Focus on child labour

Every day, seven days a week, Hamid stands in the middle of four lanes of unrelenting, heaving Tehran traffic, waiting for the lights to go red. He then weaves his way through the fumes and noise, tapping on the sides of cars. If he is lucky, a driver will lean out of his window and pluck from his hand a small sheet of paper - a poem written by the great Persian poet Hafez - in return for the equivalent of 15 US cents.

The lights will go green and Hamid will then have to carefully negotiate his way back to his spot, dodging the roar and rush of cars around him. If he is lucky, he won't get hit. Dwarfed by the cars, a thick smog of fumes fills his tiny lungs as he waits for the next red light. Hamid is five years old.

Official government figures estimate that there are about 20,000 street children in the country, but NGOs say there are at least 35,000 in the capital Tehran alone. According to an article published in an Iranian daily four years ago, 100 to 150 street kids die each month from malnutrition and dangerous working conditions.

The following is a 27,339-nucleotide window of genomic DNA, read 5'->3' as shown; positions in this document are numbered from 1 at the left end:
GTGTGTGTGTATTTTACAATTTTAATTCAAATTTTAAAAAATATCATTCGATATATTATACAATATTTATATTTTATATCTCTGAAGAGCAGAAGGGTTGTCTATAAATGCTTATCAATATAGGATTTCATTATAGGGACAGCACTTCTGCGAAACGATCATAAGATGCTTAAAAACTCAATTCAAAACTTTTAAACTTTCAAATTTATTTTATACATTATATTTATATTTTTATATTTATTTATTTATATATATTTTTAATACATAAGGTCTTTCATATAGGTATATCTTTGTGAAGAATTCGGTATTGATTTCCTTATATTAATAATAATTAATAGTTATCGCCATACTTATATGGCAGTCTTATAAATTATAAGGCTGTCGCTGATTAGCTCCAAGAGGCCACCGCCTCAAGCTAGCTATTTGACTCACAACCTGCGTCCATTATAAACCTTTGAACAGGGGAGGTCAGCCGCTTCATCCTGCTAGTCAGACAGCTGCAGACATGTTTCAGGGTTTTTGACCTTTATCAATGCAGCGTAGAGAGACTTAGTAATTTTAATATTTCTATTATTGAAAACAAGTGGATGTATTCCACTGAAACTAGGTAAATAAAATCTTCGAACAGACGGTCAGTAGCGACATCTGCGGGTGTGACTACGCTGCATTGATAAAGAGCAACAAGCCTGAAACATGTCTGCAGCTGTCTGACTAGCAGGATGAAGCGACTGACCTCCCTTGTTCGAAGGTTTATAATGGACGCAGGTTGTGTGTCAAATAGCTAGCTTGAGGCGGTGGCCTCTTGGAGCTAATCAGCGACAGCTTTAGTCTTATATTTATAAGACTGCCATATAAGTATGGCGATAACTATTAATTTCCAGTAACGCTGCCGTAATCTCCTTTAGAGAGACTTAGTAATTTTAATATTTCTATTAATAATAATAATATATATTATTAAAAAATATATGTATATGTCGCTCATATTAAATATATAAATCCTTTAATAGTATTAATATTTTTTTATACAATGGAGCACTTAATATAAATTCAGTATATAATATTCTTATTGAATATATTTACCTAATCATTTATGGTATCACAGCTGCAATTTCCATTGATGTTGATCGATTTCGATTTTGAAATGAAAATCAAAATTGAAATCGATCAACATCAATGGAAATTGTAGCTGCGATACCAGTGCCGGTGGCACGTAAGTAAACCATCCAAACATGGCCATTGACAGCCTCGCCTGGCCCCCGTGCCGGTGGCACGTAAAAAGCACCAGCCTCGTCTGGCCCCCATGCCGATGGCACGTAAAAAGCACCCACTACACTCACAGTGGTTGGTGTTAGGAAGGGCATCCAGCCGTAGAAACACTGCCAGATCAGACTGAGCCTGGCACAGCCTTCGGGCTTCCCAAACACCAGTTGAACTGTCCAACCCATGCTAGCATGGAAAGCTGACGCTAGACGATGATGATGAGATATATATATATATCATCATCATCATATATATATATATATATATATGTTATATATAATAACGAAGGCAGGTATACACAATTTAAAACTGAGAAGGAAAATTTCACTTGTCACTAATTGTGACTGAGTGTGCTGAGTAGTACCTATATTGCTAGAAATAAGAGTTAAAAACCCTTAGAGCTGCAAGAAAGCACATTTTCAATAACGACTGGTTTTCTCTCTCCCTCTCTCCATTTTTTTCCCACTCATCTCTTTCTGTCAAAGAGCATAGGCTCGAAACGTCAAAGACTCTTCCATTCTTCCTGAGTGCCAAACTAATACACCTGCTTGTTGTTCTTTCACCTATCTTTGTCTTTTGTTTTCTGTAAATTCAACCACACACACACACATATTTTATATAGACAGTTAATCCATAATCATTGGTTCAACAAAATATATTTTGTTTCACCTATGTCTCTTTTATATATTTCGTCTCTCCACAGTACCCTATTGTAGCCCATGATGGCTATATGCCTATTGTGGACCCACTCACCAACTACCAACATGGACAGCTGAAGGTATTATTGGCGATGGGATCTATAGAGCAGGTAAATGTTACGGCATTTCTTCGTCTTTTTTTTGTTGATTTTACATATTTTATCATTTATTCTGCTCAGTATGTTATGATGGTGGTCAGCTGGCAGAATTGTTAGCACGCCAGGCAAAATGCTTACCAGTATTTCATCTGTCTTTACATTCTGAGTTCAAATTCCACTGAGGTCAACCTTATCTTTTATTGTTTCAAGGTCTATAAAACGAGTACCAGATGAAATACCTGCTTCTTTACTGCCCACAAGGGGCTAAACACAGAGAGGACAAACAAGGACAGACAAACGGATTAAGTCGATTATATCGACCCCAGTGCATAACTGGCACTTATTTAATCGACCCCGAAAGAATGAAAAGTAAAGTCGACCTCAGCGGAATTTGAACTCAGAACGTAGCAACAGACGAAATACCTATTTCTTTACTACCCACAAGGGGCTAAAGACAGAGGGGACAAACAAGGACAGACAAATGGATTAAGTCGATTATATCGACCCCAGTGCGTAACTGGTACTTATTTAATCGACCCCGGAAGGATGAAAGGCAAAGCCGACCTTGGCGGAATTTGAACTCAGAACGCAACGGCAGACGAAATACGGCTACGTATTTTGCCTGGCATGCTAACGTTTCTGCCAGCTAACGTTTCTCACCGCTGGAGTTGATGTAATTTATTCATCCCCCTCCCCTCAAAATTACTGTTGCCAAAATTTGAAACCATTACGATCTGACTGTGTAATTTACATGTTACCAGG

Iran has not ratified international conventions defining a minimum age for work, but it has set its own rules to prevent child labour. A child in Iran cannot legally work under the age of 15. However, there is a loophole that is open to exploitation.

"There is one major problem to this law: domestic work is excluded, which means many children are employed at home or in domestic workshops without any legal prosecutions," Mahsa Kayyal, head of the child rights committee of the human rights group ODVV, told IRIN.

Non-governmental organisations say that Iranian law needs to change in order to protect the rights of working children, and that there needs to be a clear legal definition for street children and child labour. "Not only is there no definition for street children, but there is no clear age limitation for childhood. There are various definitions of the age of childhood for various issues - marriage, labour, etc - therefore two factors are needed: a unified legal limitation for the age of childhood and a definition of street children," Kayyal said.